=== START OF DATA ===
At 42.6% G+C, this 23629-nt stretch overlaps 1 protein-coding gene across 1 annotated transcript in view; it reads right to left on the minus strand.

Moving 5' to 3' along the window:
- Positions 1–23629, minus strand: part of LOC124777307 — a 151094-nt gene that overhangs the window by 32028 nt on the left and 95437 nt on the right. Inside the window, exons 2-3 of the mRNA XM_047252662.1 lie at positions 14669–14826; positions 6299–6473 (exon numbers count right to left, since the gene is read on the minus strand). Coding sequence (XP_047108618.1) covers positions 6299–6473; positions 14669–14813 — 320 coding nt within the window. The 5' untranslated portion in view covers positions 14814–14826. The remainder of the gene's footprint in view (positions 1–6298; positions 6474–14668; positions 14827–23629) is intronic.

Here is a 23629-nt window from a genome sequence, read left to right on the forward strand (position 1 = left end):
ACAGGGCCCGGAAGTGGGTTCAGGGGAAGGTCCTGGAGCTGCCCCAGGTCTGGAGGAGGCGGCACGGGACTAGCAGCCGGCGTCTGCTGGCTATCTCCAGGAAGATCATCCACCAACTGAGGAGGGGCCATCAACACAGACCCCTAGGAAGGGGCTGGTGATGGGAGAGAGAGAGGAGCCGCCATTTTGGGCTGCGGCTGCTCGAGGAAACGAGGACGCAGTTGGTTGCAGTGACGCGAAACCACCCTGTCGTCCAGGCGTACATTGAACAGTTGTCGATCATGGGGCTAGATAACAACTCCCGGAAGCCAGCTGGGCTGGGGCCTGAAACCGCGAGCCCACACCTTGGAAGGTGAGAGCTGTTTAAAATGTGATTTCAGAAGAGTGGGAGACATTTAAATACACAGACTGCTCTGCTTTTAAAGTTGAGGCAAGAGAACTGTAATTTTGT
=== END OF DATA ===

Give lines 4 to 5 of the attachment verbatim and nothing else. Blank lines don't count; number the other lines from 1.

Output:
Here is a 23629-nt window from a genome sequence, read left to right on the forward strand (position 1 = left end):
ACAGGGCCCGGAAGTGGGTTCAGGGGAAGGTCCTGGAGCTGCCCCAGGTCTGGAGGAGGCGGCACGGGACTAGCAGCCGGCGTCTGCTGGCTATCTCCAGGAAGATCATCCACCAACTGAGGAGGGGCCATCAACACAGACCCCTAGGAAGGGGCTGGTGATGGGAGAGAGAGAGGAGCCGCCATTTTGGGCTGCGGCTGCTCGAGGAAACGAGGACGCAGTTGGTTGCAGTGACGCGAAACCACCCTGTCGTCCAGGCGTACATTGAACAGTTGTCGATCATGGGGCTAGATAACAACTCCCGGAAGCCAGCTGGGCTGGGGCCTGAAACCGCGAGCCCACACCTTGGAAGGTGAGAGCTGTTTAAAATGTGATTTCAGAAGAGTGGGAGACATTTAAATACACAGACTGCTCTGCTTTTAAAGTTGAGGCAAGAGAACTGTAATTTTGT